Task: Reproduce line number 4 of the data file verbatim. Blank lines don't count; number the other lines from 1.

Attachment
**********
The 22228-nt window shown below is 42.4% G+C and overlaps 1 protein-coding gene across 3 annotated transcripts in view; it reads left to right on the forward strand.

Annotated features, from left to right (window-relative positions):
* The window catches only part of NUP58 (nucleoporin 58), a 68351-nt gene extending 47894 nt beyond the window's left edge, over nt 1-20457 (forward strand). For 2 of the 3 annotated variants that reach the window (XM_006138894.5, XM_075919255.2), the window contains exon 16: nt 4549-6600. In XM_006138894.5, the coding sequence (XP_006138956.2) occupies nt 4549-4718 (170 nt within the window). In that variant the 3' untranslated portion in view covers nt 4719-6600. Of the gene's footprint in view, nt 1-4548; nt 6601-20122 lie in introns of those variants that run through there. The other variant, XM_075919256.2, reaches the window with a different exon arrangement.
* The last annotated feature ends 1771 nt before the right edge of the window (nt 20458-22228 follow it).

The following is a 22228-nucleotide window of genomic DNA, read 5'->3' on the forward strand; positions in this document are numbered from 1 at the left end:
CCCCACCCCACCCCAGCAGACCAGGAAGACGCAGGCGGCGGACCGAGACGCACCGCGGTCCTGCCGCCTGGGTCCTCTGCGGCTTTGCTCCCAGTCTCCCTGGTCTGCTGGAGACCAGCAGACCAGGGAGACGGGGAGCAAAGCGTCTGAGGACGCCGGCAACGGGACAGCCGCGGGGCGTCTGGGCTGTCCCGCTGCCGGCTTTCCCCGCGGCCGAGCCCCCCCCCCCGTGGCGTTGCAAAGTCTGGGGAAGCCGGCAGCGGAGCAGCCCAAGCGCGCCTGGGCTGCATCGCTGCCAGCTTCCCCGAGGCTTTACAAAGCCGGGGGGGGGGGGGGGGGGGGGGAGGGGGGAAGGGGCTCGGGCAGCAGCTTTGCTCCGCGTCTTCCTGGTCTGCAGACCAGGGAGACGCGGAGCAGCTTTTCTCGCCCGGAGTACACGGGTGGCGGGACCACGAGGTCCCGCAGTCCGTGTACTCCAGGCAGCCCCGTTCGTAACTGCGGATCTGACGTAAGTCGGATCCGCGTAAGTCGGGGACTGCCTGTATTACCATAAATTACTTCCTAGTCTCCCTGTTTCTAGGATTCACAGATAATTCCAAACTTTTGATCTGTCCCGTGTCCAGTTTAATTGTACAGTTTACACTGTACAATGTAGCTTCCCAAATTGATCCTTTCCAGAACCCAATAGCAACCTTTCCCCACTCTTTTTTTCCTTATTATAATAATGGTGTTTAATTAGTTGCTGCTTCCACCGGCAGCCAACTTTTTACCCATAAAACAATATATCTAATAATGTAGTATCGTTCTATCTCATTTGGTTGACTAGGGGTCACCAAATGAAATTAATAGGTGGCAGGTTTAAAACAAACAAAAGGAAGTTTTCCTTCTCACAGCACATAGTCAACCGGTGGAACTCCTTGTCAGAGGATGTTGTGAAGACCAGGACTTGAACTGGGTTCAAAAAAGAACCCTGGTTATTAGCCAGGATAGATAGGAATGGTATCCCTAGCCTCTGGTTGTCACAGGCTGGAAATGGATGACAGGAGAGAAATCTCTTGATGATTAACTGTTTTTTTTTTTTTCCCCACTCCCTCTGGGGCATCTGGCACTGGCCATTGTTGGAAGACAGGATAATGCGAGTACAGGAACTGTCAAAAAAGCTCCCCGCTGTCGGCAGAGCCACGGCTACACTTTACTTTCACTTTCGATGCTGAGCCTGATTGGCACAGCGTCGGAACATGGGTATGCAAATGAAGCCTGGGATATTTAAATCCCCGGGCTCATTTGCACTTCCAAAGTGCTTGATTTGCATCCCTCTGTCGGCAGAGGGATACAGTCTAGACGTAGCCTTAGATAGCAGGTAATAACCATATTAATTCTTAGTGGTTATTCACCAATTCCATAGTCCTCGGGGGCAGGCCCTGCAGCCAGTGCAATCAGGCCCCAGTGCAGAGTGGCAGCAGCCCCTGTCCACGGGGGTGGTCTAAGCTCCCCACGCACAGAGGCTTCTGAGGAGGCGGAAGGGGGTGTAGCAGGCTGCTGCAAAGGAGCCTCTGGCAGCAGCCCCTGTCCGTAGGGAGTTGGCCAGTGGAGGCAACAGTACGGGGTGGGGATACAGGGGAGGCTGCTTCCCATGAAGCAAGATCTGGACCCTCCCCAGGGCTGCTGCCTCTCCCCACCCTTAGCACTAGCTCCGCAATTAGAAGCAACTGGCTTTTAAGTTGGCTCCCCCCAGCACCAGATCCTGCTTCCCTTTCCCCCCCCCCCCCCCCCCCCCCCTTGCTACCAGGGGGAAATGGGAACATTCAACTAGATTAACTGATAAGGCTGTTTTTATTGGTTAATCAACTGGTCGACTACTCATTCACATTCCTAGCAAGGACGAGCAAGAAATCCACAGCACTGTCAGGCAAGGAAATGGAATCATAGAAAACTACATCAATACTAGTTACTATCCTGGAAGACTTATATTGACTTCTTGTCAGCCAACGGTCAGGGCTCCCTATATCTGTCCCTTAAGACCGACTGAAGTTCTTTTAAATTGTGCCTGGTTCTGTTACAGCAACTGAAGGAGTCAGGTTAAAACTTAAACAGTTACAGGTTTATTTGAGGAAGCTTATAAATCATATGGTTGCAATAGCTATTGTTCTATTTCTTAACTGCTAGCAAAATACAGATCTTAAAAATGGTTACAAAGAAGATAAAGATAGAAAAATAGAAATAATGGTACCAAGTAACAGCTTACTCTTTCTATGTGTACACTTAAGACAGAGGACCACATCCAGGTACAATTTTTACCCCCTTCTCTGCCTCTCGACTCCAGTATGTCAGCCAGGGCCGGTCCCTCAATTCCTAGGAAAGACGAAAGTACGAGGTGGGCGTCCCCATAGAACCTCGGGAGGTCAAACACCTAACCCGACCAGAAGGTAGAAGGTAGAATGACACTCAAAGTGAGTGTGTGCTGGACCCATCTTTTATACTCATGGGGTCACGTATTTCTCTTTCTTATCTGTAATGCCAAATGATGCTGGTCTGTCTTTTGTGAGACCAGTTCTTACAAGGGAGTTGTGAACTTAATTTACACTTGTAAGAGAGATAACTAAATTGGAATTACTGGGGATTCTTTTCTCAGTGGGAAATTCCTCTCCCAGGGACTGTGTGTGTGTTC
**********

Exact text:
* The last annotated feature ends 1771 nt before the right edge of the window (nt 20458-22228 follow it).